Buy the big tube if you have lots of waterproofing to do or if you know you'll use it often, like at least once every month. The reason for this is that seamgrip will harden in the tube's opening, making it difficult or impossible to use a second time if you wait too long and allow too much of the product to harden in the tube. I've only used seamgrip recently so I can't vouch for its long term effectiveness, however, in the short term the product remains flexible and remains attached to material when folded up and opened up many times.
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on May 26, 2014
I just applied it on the "cheap found it in the trash texsport tent". I needed to do this to find out all the do's and don'ts. If you like fumes, you are going to love applying this stuff; however, if you don't get a fume filtering 3M mask or the like when applying this stuff (this is not something that you are going to do in a large excavated living room.) Use a small 1/2 inch stiff bristled brush when applying to get the stuff in the cracks and crannies. The sealer has no problems sticking to the fabric tent material, but the plastic tarp floor stuff is another story. If someone has the time, one could get a small scouring pad, or something of the like and really rough up that tarp material for better adherence of the sealant, but not too much as to disrupt the integrity of the material. Not sure, might try later. If you just apply the sealant as is on the tarp material, then it will eventually peel or rub off.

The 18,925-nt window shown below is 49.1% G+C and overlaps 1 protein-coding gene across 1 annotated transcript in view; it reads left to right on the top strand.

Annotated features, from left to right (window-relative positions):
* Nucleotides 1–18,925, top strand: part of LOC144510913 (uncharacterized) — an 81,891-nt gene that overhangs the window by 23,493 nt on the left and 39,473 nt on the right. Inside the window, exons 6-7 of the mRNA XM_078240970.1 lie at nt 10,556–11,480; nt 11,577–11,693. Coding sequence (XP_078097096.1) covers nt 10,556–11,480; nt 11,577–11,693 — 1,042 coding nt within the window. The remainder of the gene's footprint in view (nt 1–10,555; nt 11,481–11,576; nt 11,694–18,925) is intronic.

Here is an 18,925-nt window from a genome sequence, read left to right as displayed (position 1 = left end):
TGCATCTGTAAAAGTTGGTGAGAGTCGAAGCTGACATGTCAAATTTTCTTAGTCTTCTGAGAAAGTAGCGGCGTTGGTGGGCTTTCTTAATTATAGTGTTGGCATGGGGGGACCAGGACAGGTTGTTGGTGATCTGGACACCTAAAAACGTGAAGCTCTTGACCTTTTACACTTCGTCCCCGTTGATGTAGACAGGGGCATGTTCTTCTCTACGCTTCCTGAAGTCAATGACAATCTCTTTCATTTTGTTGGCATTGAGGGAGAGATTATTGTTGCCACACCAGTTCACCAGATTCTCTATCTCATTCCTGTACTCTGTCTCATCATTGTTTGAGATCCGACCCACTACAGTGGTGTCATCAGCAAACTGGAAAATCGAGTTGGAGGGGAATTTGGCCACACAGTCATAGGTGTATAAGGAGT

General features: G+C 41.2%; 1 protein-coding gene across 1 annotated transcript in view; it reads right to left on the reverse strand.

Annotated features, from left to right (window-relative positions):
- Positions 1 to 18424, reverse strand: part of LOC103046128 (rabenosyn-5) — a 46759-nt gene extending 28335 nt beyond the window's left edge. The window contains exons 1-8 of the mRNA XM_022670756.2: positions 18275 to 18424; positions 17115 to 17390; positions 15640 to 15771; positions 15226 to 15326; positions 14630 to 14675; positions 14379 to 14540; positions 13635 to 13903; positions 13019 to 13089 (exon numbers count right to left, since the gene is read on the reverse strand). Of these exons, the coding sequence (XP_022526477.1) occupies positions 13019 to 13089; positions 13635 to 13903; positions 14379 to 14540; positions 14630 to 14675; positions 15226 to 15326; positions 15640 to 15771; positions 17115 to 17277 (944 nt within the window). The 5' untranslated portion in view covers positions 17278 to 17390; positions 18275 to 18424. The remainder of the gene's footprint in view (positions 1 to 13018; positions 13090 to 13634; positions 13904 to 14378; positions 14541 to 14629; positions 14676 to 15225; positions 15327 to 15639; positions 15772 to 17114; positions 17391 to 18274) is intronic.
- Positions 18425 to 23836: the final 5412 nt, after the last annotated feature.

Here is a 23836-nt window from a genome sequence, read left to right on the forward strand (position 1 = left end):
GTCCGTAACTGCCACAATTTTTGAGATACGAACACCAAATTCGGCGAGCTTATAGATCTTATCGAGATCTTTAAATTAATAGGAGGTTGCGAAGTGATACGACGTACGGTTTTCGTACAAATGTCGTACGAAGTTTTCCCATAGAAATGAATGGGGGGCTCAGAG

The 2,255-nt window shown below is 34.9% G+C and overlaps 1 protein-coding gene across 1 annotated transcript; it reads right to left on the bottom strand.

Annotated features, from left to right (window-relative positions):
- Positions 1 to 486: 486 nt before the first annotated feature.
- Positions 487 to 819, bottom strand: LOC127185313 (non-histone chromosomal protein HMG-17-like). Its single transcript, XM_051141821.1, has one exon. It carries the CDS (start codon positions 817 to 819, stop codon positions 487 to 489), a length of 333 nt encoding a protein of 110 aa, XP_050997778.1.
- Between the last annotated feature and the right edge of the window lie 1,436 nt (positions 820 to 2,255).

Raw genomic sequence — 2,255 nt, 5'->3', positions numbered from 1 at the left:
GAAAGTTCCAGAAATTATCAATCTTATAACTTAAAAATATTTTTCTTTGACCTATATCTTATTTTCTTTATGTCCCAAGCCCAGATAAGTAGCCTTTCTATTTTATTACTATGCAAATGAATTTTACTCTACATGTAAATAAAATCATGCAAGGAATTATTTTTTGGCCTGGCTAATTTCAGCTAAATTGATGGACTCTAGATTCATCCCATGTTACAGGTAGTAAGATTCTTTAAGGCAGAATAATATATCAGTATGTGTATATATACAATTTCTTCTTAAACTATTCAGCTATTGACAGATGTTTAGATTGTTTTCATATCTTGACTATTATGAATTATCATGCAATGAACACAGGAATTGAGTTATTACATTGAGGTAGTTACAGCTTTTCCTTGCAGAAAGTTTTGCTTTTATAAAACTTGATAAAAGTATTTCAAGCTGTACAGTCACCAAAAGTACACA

How does the sealant work on the fabric material. LIKE A BOSS!!! I wish they made a product that would water proof the tent like it does. Camp dry is OK, but . . . I took a garden hose and blasted the seams after they were all dry, not one drop!!!!!!!!!!! Mind you, this is not a top of the line tent too. Not gonna lie, this stuff will make your tent look ugly afterwards, so if your into lookin' pretty out there this might not be what you need. I suppose if you only apply to the inside of the tent it might give your tent a better appearance. I applied it to both inside and outside BTW.
In my quest for waterproofing my tent, I stumbled on a review/blog/post where some guy was just laughing at all of us for doing what we do with the sealants/ sprays/ goops/ what-have-ya's, he posted just use a tarp and cover the whole tent and your done. I like the idea, but have yet to explore the action. Good luck y'all.

Oh yea, buy some talc powder. After this stuff dries, it likes to stick to itself, rub talc on all the applied sites to prevent this. I didn't have any, so I used all purpose flour. Not sure if that was a good idea or not at this time.
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on March 2, 2015
Go for the 8oz. I figure I used at least an once just sealing a bivy. But it definitely works as expected, no complaints!

As a side note: I may have been lazy and largely used my finger to apply along the seams.... don't do that. WEAR GLOVES. It was on my hands for days. And it is a similar material to an eraser. Took me too long to figure out why I was smudging everything.
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on December 24, 2012